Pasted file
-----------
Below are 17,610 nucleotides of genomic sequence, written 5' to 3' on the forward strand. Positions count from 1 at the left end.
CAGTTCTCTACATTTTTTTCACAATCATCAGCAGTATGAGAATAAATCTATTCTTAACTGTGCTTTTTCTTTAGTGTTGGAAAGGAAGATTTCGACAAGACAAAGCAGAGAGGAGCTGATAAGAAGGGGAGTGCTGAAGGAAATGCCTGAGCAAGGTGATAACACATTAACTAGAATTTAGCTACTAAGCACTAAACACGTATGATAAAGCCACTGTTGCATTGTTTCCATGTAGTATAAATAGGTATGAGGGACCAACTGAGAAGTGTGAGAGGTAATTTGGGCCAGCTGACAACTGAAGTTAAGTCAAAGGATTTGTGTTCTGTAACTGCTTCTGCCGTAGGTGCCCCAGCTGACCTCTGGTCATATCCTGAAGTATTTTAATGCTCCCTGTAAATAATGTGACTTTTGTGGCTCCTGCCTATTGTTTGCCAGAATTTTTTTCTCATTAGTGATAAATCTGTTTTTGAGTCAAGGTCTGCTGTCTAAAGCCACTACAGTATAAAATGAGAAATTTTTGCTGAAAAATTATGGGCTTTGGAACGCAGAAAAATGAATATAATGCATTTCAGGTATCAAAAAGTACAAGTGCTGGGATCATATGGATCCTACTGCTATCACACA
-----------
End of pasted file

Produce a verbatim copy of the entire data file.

Below are 17,610 nucleotides of genomic sequence, written 5' to 3' on the forward strand. Positions count from 1 at the left end.
CAGTTCTCTACATTTTTTTCACAATCATCAGCAGTATGAGAATAAATCTATTCTTAACTGTGCTTTTTCTTTAGTGTTGGAAAGGAAGATTTCGACAAGACAAAGCAGAGAGGAGCTGATAAGAAGGGGAGTGCTGAAGGAAATGCCTGAGCAAGGTGATAACACATTAACTAGAATTTAGCTACTAAGCACTAAACACGTATGATAAAGCCACTGTTGCATTGTTTCCATGTAGTATAAATAGGTATGAGGGACCAACTGAGAAGTGTGAGAGGTAATTTGGGCCAGCTGACAACTGAAGTTAAGTCAAAGGATTTGTGTTCTGTAACTGCTTCTGCCGTAGGTGCCCCAGCTGACCTCTGGTCATATCCTGAAGTATTTTAATGCTCCCTGTAAATAATGTGACTTTTGTGGCTCCTGCCTATTGTTTGCCAGAATTTTTTTCTCATTAGTGATAAATCTGTTTTTGAGTCAAGGTCTGCTGTCTAAAGCCACTACAGTATAAAATGAGAAATTTTTGCTGAAAAATTATGGGCTTTGGAACGCAGAAAAATGAATATAATGCATTTCAGGTATCAAAAAGTACAAGTGCTGGGATCATATGGATCCTACTGCTATCACACA